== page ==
Sarawak (124,450km2) is 95.3 per cent the size of Peninsular Malaysia (130,590km2). Kapit division (38,934km2 or 31.3 per cent the size of Sarawak) is the largest of its twelve divisions.
The divisions in Sarawak mark the new areas ceded by the Brunei Sultanate to the White Rajahs since 1841. By 1912, Sarawak had five divisions, corresponding to territorial boundaries of the areas acquired by the Brookes, hence their unequal sizes.
In 1973, the sixth and seventh divisions were carved from the third division.
Compared to the 2021 Malaysian population density of 99 people/km2, Sarawak has the lowest population density with 23/km2, followed by Pahang at 47km2 and Sabah at 52km2. Kuala Lumpur has the highest population density with 7,188/km2, followed by Putrajaya at 2,354km2 and Penang at 1,691km2.
46 per cent of East Malaysians live in widely scattered villages in the rural areas compared to 20 per cent in Peninsular Malaysia and the national average of 29 per cent.
The Flying Doctor Service (FDS) was introduced as a pilot project in Sarawak in September 1973 to strengthen health care service delivery to these difficult-to-reach communities.
The first phase covered an estimated population of 85,000 in 40 locations, which were visited once a month, using helicopters from the Malaysian Air Force for the southern region, and Southeast Asia (Malaysia) Sdn Bhd for the northern region.
It is interesting to note that one of the FDS’s objectives was “to make the objectives of the government felt in these remote locations which otherwise could easily fall prey to the influence of insurgents” (communists).
The FDS became a permanent service in May 1975 with the acquisition of two Bell helicopters, increasing to three in 1977, covering 227 locations. The seventh division had 52 FDS locations in 1977. (Heritage in Health: The Story of Medical and Health Care Services in Sarawak, pages 295-300).
It is interesting to note that the Sabah State Health Department started its own FDS in 1978, gradually taking over the service initiated by the Sabah Foundation.
As the capacity of the Bell helicopter is limited to four passengers, a standard FDS team will consist of a doctor, a medical assistant, and two midwives or community nurses.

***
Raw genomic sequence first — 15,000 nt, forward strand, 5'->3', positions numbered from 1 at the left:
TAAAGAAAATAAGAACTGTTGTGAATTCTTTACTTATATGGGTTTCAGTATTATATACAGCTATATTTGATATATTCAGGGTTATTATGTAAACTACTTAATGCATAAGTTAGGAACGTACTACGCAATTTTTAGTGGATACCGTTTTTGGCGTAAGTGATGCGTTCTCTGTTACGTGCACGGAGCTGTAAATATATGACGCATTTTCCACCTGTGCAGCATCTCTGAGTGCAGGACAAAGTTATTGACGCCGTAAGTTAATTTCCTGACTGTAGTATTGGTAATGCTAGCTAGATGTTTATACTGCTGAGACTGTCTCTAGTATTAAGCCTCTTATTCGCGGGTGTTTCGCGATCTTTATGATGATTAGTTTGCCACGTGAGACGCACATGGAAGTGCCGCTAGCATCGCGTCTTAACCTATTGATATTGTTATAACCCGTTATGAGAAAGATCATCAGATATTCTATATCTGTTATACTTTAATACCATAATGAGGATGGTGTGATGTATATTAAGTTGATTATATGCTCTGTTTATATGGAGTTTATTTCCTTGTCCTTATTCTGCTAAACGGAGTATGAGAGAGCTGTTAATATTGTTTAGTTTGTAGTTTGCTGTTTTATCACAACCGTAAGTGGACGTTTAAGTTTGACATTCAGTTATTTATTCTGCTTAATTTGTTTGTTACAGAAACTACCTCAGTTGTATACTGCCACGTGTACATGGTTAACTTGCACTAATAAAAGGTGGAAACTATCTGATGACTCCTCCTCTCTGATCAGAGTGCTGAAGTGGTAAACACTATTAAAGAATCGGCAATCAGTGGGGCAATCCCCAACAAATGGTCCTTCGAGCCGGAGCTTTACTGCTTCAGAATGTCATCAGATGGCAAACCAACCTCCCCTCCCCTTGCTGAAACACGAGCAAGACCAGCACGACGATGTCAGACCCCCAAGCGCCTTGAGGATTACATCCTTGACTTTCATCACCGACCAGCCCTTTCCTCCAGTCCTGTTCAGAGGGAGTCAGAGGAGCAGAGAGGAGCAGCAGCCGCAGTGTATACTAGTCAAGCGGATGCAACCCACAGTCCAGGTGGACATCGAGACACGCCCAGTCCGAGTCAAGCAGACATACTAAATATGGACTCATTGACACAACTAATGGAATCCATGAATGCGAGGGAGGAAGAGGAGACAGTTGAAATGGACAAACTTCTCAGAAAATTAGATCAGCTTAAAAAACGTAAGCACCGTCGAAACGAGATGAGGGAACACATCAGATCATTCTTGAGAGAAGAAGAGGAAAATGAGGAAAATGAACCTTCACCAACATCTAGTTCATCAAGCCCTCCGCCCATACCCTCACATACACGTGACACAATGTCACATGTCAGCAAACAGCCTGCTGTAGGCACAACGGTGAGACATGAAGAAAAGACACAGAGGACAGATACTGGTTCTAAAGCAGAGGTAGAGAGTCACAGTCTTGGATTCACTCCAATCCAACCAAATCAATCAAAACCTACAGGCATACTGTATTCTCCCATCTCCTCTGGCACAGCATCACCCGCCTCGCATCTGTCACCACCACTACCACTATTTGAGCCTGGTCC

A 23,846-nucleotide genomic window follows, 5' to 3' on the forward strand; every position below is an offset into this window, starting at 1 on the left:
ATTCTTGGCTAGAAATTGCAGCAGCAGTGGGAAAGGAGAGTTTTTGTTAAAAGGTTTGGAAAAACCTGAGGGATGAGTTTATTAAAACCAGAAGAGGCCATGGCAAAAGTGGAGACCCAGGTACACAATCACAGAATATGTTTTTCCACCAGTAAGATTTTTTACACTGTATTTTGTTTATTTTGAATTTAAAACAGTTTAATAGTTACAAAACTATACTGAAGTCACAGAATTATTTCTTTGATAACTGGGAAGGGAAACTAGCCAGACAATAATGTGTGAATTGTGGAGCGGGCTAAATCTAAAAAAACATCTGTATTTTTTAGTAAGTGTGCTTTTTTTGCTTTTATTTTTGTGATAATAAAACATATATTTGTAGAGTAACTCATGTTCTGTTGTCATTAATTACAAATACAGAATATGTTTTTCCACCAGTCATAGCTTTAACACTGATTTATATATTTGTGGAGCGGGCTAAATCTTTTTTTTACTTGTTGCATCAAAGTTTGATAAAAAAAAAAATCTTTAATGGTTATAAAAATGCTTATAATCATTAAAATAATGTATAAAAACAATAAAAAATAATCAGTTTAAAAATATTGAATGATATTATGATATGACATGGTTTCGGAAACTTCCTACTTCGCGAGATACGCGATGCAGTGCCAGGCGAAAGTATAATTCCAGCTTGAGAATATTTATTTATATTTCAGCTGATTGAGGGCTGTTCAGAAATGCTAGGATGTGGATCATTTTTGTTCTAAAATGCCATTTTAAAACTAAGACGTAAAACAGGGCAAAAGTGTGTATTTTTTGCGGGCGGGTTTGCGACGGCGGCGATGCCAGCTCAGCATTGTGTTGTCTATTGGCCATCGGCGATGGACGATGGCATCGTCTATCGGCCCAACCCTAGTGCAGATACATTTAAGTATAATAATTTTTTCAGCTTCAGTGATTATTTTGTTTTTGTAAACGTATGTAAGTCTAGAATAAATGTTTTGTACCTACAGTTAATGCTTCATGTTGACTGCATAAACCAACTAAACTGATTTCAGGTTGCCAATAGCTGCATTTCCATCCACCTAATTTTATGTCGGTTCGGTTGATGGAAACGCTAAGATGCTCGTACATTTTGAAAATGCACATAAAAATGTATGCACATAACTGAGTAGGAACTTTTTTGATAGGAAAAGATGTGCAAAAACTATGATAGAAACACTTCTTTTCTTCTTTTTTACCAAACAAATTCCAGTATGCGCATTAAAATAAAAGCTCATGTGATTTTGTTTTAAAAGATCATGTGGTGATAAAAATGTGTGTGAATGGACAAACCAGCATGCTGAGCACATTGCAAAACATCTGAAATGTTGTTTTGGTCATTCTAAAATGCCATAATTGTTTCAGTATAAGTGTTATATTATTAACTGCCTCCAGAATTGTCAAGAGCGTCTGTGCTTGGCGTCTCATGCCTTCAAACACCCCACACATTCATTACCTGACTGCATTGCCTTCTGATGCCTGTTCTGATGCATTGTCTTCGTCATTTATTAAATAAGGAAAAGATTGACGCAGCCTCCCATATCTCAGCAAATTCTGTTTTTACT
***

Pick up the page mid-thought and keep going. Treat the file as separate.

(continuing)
The doctor could be the Divisional Medical Officer (DMO) or from the local hospital. Sometimes, the state maternal child health, tuberculosis or malaria officer may take this opportunity to make a supervisory visit to the clinics via the FDS. He would take the place of the doctor and handle the FDS clinics.
Likewise, a senior medical assistant or health sister may substitute for the same category of staff to carry out supervision.
The other staff were permanent members of the FDS team from the DMO’s office. This ensured continuity and enabled the FDS staff to get to know the locations, local issues, headmen, and volunteers (village health promoters).
Their duties included collecting follow-up medications for chronic mental, TB, leprosy, or cancer patients from the hospital pharmacy and sending to them in the FDS locations, thus ensuring better compliance. Often, we also carry letters for other agencies, for example, the school used as the FDS clinic that day.
When it comes to disaster relief, the FDS staff were always recruited to help pilots not familiar with the division to locate nomadic Penan settlements, as these were not well-marked on the usual maps and tended to move about.
Of all the government departments, the DMO was the one most familiar with the aerial view and their latest locations.
in 1982, the Upper Rejang and Kapit town was flooded up to 18 feet in places. It was so deep that I had to take a longboat to get to the DMO office from the hospital quarters!
I was asked to join the relief team on the Malaysian Airforce Nuri Helicopter to help drop off food items to the flooded Penan settlements.
The pilot was unfamiliar with the area, so I was called to the open door of the Nuri to see if I recognised the village below. It was scary indeed.
First of all, I do not like heights. Unlike the navigator who was nicely secured and strapped to the helicopter, I was loosely attached with my hands to the wall of the shaking craft and was trying to avoid being blown out of the open door.
Under the circumstances, I must admit, giving the pilot the most accurate location was the last thing on my mind. I just wanted to get back to my seat belt as soon as possible.
As the DMO, I had to fly on 10 of the 12 flying days. There were only two medical officers in Kapit Hospital then, so they took turns on the other two days.
The helicopter would come in early in the morning from Kuching or Sibu on the first day of the week, and land on the hospital’s basketball court. We would load up and take off early because we needed to be back in Kapit before sunset.